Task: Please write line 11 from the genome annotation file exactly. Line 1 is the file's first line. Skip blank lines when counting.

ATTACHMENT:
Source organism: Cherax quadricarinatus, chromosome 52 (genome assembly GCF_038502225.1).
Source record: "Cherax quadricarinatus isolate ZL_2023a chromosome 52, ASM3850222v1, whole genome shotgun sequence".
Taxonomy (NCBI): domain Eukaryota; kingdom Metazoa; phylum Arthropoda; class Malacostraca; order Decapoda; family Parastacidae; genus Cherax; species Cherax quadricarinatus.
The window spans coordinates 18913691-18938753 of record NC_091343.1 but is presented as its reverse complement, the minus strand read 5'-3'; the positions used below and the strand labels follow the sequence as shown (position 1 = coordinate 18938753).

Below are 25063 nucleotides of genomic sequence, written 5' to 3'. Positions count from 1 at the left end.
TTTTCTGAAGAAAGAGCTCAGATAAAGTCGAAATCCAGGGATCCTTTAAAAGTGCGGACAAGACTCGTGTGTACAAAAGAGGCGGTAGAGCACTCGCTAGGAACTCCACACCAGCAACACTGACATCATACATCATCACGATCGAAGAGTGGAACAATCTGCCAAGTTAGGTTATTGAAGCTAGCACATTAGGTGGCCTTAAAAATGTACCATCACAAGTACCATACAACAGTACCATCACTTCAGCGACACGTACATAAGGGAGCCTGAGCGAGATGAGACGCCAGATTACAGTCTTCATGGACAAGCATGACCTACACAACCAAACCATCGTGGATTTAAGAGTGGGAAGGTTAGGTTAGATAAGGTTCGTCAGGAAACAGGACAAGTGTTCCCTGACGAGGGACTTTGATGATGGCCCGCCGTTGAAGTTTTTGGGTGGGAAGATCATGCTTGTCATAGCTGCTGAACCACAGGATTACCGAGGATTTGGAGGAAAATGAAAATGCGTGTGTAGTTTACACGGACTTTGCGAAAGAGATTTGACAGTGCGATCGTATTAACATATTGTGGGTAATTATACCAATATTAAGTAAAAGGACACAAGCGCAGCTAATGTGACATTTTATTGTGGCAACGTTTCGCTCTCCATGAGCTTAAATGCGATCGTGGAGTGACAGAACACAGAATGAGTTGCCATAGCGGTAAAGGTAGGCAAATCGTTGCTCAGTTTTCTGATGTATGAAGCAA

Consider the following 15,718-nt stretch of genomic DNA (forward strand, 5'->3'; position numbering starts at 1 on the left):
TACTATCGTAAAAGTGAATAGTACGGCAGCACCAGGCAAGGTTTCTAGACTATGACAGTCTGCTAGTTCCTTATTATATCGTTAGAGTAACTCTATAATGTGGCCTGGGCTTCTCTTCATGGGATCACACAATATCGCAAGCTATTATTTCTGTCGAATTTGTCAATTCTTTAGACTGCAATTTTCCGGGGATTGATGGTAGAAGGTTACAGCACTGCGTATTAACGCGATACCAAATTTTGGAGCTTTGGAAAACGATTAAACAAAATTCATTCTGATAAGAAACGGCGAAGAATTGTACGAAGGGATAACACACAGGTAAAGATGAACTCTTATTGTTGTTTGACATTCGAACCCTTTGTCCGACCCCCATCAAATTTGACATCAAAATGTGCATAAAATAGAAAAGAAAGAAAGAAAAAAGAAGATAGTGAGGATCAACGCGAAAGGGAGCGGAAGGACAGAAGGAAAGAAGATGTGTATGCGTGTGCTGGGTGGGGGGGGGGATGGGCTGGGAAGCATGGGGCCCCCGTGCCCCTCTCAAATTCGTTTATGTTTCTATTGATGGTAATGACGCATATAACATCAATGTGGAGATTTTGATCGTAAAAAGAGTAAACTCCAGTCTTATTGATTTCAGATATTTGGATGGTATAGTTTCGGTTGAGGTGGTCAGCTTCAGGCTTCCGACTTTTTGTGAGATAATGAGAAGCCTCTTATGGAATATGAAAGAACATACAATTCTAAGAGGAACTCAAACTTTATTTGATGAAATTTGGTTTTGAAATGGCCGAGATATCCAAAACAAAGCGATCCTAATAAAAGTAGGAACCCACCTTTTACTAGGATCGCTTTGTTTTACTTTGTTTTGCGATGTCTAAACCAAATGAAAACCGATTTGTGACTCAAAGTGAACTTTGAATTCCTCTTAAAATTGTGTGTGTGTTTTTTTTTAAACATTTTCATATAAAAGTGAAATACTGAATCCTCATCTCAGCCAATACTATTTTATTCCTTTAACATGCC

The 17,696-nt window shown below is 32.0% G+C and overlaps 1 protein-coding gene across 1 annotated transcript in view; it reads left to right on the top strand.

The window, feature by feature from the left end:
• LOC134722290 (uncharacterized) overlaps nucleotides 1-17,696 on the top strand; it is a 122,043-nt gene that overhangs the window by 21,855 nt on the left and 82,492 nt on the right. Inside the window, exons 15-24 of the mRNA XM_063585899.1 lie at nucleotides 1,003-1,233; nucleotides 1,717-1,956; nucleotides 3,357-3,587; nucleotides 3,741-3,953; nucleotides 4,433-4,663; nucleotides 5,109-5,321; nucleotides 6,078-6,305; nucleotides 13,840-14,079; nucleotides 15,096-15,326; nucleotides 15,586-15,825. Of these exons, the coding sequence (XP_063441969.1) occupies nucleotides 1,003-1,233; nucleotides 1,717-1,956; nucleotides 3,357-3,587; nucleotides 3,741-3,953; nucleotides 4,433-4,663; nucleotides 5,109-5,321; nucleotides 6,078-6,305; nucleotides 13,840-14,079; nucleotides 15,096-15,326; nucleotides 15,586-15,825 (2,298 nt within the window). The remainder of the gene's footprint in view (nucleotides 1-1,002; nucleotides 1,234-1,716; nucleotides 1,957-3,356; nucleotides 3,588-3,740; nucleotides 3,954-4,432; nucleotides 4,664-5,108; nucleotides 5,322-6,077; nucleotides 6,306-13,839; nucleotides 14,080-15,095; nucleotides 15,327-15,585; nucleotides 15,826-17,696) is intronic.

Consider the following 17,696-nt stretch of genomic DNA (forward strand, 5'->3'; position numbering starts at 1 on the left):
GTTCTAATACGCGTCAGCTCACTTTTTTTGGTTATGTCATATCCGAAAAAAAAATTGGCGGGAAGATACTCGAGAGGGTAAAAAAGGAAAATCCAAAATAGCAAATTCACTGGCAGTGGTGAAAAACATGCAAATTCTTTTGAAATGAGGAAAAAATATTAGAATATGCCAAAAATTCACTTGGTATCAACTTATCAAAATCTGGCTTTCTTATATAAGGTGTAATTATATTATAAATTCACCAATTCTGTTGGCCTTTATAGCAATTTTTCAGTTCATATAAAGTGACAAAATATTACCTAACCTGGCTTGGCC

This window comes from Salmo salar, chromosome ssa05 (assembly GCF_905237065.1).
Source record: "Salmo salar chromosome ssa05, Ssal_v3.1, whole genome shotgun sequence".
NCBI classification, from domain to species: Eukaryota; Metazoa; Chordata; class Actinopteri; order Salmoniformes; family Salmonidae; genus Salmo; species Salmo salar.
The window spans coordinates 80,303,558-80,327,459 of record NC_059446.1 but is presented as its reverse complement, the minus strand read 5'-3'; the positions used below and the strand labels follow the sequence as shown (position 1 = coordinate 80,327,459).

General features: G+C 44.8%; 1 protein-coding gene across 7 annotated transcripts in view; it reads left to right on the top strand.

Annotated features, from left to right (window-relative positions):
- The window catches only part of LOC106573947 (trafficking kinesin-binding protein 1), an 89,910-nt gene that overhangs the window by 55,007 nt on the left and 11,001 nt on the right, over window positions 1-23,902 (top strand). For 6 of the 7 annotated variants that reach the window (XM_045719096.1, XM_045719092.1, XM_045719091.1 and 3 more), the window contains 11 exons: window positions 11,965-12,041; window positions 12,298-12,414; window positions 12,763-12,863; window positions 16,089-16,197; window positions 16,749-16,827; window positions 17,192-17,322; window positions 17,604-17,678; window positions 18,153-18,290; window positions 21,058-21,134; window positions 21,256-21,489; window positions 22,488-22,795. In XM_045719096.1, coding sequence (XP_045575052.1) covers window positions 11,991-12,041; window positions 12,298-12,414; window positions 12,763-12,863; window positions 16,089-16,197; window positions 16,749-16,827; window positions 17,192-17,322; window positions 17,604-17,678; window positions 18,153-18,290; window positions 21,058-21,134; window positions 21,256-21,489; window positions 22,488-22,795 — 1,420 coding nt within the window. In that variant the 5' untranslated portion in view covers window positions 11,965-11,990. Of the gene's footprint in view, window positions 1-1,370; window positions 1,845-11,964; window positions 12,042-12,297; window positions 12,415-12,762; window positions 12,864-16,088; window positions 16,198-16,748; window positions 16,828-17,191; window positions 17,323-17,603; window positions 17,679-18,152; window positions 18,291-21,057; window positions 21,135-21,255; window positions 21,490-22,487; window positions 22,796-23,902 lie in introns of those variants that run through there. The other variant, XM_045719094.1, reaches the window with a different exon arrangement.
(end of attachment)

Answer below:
• LOC134722290 (uncharacterized) overlaps nucleotides 1-17,696 on the top strand; it is a 122,043-nt gene that overhangs the window by 21,855 nt on the left and 82,492 nt on the right. Inside the window, exons 15-24 of the mRNA XM_063585899.1 lie at nucleotides 1,003-1,233; nucleotides 1,717-1,956; nucleotides 3,357-3,587; nucleotides 3,741-3,953; nucleotides 4,433-4,663; nucleotides 5,109-5,321; nucleotides 6,078-6,305; nucleotides 13,840-14,079; nucleotides 15,096-15,326; nucleotides 15,586-15,825. Of these exons, the coding sequence (XP_063441969.1) occupies nucleotides 1,003-1,233; nucleotides 1,717-1,956; nucleotides 3,357-3,587; nucleotides 3,741-3,953; nucleotides 4,433-4,663; nucleotides 5,109-5,321; nucleotides 6,078-6,305; nucleotides 13,840-14,079; nucleotides 15,096-15,326; nucleotides 15,586-15,825 (2,298 nt within the window). The remainder of the gene's footprint in view (nucleotides 1-1,002; nucleotides 1,234-1,716; nucleotides 1,957-3,356; nucleotides 3,588-3,740; nucleotides 3,954-4,432; nucleotides 4,664-5,108; nucleotides 5,322-6,077; nucleotides 6,306-13,839; nucleotides 14,080-15,095; nucleotides 15,327-15,585; nucleotides 15,826-17,696) is intronic.